Hoya amicabilis is endemic to Java. Interestingly enough Java is considered one of the least likely places to discover new species of Hoya, because it is a heavily populated Island, and remaining forests are mostly at high elevations. Most of the lowlands where Hoya are likely to be found have been converted to agriculture and housing. This plant was found at relatively high elevation in the Pine forest of Purworejo, central Java. Java has a low number of endemic plant species compared to other Indonesian Islands; so this discovery is surprising and gives hope that other endemic species could be discovered.
In 2017 photos of this Hoya species with the unusual shrubby growth pattern were published in the Facebook group Hoya Indonesia. After that it rapidly entered the commercial trade where it came to the notice of Botanists. Hoya amicabilis was published in 2019 by Sri Rahayu and Michele Rodda, and its name is derived from social media (Latin amicabiliter interventus), which is a growing aid to scientists around the world.
My good Hoya friend Jimmy said that he learned via Facebook that Surisa Somadee was now shipping Hoyas from Thailand to the US, and asked if I would be interested in splitting an order with him. He sent me her list along with a link to some photos of some of the newer plants to the trade. I saw a photo of a Hoya that had bright yellow, little, bell-shaped flowers, and knew that I had to have it. The plant was pricey at $81 plus shipping, but I took the chance and placed the order. My little plant, which was still called Hoya sp. small bell at the time, arrived at my house in pretty good shape with a peduncle full of buds. This illustrates what a trooper this plant is to have kept those buds in transit from Thailand to the US.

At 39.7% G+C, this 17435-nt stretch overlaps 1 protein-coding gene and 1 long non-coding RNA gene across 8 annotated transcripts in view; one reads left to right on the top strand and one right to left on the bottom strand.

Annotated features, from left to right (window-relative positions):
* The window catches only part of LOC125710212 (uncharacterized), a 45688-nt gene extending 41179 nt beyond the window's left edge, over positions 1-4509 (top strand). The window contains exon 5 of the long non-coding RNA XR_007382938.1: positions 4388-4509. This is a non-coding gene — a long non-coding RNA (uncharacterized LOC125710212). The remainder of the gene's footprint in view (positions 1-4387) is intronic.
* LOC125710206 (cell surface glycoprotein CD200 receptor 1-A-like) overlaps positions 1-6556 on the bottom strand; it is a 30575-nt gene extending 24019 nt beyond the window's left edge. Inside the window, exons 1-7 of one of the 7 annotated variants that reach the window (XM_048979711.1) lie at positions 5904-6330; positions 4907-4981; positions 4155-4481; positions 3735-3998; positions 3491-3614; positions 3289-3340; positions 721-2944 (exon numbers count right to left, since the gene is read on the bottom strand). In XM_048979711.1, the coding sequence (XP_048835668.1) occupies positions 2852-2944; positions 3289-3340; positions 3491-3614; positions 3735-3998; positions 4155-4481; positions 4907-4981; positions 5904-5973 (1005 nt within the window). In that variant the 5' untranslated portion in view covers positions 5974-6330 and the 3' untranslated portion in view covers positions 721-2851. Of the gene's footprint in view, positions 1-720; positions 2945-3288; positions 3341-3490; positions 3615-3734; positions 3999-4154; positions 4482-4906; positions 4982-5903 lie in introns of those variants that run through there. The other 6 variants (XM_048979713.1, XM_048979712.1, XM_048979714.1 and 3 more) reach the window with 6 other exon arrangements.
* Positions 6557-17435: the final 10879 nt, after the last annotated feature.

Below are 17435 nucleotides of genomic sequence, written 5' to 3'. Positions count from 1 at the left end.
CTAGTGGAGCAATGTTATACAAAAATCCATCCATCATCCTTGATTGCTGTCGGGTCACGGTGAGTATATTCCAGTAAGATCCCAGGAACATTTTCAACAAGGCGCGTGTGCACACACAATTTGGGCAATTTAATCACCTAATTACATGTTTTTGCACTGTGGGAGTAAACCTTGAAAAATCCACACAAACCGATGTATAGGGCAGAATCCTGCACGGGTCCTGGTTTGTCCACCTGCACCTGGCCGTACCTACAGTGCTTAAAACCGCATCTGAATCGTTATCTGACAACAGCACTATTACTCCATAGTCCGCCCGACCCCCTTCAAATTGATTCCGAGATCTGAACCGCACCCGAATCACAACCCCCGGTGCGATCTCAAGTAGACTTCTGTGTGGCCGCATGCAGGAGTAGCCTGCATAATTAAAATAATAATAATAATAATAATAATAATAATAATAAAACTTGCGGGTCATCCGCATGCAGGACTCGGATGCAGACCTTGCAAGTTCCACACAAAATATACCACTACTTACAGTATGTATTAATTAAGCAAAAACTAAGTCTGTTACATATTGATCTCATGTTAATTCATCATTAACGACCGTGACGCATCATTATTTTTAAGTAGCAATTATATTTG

The plant arrived wrapped, or growing in sphagnum, I made the decision to grow the plant in bonsai mix, which in hindsight may have not been the right choice. The set of buds that came with the plant opened to my delight so I got to see those cute little flowers almost right off. Over the next few months my little plant grew a couple of leaves and flowered three times, but the majority of the leaves looked chlorotic and did not seem healthy. I decided to see if I could take this poor looking plant and propagate it. I took two cuttings to root in water, and repotted what little was left to the root ball. Surprisingly the top cutting that I placed in water grew a peduncle and began budding up. It grew a couple of water roots; I potted it up and low and behold those buds opened up! As of the date of this writing, It looks as if my little rare Hoya sp. Small Bell, now called Hoya amicabilis, has been transformed into three little plants. I am growing these in soil and am very hopeful that it will perform better than in the bonsai mix. There is something strange about the mix, I get amazingly beautiful roots with no signs of rot, but little to no vegetative growth, and many times the growth that I do get does not look particularly healthy.
I’ve had more fun with Hoya amicabilis than any Hoya in recent memory. The flowers on this one last at least 10 days and get better looking (brighter yellow and wider bells) with each passing day. When the flowers finally fall off, they still have their complete shape and look amazing. It roots readily in water and looks to be a plant that likes to grow in soil and will take cooler temperature. I look forward to revisiting this plant when I’ve had a little be more experience with it, but right now it gets my highest recommendation!